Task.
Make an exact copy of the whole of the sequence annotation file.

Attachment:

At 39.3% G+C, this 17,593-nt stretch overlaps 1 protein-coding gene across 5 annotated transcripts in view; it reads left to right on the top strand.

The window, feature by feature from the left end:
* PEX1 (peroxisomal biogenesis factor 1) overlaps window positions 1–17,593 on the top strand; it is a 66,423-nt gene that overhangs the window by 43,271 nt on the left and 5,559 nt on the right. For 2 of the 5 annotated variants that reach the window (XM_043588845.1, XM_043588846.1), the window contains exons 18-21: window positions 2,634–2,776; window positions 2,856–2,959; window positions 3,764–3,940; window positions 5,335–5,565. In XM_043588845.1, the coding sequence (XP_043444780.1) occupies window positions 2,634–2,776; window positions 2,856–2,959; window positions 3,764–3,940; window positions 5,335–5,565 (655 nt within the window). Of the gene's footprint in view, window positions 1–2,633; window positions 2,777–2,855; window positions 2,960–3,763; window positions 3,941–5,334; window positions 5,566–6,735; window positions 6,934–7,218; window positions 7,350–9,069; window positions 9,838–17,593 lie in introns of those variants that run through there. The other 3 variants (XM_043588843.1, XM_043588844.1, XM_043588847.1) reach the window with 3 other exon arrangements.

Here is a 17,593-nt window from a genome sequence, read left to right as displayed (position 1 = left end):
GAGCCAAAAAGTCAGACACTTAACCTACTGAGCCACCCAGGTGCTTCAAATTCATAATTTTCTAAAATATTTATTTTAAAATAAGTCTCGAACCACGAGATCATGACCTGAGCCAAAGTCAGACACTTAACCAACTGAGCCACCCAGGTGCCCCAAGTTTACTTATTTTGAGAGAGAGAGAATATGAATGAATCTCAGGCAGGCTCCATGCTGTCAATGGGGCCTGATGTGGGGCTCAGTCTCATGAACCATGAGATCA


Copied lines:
At 39.3% G+C, this 17,593-nt stretch overlaps 1 protein-coding gene across 5 annotated transcripts in view; it reads left to right on the top strand.

The window, feature by feature from the left end:
* PEX1 (peroxisomal biogenesis factor 1) overlaps window positions 1–17,593 on the top strand; it is a 66,423-nt gene that overhangs the window by 43,271 nt on the left and 5,559 nt on the right. For 2 of the 5 annotated variants that reach the window (XM_043588845.1, XM_043588846.1), the window contains exons 18-21: window positions 2,634–2,776; window positions 2,856–2,959; window positions 3,764–3,940; window positions 5,335–5,565. In XM_043588845.1, the coding sequence (XP_043444780.1) occupies window positions 2,634–2,776; window positions 2,856–2,959; window positions 3,764–3,940; window positions 5,335–5,565 (655 nt within the window). Of the gene's footprint in view, window positions 1–2,633; window positions 2,777–2,855; window positions 2,960–3,763; window positions 3,941–5,334; window positions 5,566–6,735; window positions 6,934–7,218; window positions 7,350–9,069; window positions 9,838–17,593 lie in introns of those variants that run through there. The other 3 variants (XM_043588843.1, XM_043588844.1, XM_043588847.1) reach the window with 3 other exon arrangements.

Here is a 17,593-nt window from a genome sequence, read left to right as displayed (position 1 = left end):
GAGCCAAAAAGTCAGACACTTAACCTACTGAGCCACCCAGGTGCTTCAAATTCATAATTTTCTAAAATATTTATTTTAAAATAAGTCTCGAACCACGAGATCATGACCTGAGCCAAAGTCAGACACTTAACCAACTGAGCCACCCAGGTGCCCCAAGTTTACTTATTTTGAGAGAGAGAGAATATGAATGAATCTCAGGCAGGCTCCATGCTGTCAATGGGGCCTGATGTGGGGCTCAGTCTCATGAACCATGAGATCA